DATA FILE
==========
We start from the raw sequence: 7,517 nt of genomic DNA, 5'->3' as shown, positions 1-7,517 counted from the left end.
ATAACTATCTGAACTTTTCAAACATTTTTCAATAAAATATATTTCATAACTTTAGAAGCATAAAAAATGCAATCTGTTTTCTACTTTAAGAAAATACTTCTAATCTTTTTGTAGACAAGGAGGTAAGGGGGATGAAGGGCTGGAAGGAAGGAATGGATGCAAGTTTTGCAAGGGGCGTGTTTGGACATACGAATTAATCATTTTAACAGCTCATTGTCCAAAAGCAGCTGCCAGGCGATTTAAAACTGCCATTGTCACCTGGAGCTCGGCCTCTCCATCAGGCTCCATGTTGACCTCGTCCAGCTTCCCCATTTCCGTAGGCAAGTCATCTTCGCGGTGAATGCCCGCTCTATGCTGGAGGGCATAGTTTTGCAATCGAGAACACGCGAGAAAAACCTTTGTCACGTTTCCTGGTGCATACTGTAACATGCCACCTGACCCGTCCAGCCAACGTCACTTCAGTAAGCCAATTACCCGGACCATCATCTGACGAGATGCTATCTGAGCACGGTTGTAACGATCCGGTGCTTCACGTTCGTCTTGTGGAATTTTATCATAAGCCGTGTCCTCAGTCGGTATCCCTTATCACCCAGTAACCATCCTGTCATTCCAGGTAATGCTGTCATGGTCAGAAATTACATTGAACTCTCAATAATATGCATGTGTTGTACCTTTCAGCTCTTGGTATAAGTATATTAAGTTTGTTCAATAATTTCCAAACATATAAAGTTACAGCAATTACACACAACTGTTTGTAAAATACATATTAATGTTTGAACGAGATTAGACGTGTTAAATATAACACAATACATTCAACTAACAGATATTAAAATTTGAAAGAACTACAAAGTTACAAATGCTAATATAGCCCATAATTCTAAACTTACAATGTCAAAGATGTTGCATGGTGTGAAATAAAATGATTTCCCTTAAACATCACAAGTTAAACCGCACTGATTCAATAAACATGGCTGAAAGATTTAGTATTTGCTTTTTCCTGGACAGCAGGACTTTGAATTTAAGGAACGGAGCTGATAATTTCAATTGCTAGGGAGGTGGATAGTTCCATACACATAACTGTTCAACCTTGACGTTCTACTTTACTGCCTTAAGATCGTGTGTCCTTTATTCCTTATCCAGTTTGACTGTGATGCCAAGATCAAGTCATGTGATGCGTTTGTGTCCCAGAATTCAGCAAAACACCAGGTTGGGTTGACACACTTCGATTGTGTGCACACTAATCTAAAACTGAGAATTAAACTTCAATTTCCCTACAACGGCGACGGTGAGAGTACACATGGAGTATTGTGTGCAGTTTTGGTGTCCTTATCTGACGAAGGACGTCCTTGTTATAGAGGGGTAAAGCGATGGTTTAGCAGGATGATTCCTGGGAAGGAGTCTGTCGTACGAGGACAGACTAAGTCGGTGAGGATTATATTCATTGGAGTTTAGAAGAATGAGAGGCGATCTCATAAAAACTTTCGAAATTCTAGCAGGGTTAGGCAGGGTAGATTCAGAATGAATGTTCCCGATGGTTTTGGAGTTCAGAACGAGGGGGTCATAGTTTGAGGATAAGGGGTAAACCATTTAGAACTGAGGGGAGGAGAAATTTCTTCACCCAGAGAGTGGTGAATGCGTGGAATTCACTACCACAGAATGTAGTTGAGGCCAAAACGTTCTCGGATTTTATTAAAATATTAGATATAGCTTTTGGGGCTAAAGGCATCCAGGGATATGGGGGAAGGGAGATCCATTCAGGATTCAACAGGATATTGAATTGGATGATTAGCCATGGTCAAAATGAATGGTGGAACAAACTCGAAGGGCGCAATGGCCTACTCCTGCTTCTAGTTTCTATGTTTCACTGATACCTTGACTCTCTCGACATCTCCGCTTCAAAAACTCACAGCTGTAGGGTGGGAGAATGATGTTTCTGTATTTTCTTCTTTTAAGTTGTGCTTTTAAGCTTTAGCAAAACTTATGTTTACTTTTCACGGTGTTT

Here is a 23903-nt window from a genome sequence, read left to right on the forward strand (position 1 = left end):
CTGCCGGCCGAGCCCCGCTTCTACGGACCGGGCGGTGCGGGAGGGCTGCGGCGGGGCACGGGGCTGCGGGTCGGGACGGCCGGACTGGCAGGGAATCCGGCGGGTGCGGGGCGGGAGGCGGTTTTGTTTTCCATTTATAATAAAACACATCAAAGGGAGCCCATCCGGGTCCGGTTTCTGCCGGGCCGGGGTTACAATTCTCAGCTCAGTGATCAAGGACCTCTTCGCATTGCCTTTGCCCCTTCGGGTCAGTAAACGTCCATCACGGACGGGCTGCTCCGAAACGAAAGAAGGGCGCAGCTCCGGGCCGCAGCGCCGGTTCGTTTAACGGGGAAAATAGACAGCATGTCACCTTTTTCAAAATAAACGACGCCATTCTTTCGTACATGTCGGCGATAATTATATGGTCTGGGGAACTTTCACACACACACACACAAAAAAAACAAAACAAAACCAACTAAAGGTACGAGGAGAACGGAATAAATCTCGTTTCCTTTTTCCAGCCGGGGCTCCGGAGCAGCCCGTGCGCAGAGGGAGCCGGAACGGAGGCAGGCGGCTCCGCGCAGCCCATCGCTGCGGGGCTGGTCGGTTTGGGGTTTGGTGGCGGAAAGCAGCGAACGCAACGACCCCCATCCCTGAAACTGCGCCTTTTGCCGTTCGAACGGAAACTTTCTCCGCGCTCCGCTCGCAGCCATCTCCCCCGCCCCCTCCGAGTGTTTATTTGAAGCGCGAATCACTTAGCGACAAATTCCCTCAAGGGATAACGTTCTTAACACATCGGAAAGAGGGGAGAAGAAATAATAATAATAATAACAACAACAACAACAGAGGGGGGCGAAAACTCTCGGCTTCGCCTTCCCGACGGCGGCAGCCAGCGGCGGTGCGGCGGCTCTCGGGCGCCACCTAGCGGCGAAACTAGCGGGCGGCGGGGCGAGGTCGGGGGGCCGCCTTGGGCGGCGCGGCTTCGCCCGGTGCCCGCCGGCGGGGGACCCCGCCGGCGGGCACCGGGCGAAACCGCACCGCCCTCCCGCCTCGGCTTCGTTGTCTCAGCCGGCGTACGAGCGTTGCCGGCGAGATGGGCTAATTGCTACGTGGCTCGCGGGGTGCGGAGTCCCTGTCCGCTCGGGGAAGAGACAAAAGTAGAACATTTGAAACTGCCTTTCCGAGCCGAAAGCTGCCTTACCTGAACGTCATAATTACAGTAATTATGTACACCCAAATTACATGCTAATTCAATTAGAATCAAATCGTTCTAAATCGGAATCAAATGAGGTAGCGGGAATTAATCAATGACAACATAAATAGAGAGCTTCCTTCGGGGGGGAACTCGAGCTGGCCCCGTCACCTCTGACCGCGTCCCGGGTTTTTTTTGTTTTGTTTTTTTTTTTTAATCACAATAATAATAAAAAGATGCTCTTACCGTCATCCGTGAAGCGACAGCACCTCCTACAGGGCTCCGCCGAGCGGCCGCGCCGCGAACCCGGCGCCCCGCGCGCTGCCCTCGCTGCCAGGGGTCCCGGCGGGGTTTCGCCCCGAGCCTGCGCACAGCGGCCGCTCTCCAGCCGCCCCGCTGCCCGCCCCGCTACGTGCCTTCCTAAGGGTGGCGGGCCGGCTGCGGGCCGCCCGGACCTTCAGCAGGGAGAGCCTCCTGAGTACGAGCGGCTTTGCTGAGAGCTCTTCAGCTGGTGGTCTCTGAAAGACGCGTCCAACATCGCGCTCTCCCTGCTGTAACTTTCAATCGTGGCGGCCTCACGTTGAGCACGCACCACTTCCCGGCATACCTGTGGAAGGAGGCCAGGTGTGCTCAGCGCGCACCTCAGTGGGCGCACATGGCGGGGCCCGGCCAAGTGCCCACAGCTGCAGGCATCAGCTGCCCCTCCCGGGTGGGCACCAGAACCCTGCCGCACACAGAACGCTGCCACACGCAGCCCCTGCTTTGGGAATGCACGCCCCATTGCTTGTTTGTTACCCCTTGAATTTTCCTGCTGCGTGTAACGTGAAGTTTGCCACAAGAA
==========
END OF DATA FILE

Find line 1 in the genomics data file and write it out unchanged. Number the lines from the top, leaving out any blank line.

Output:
We start from the raw sequence: 7,517 nt of genomic DNA, 5'->3' as shown, positions 1-7,517 counted from the left end.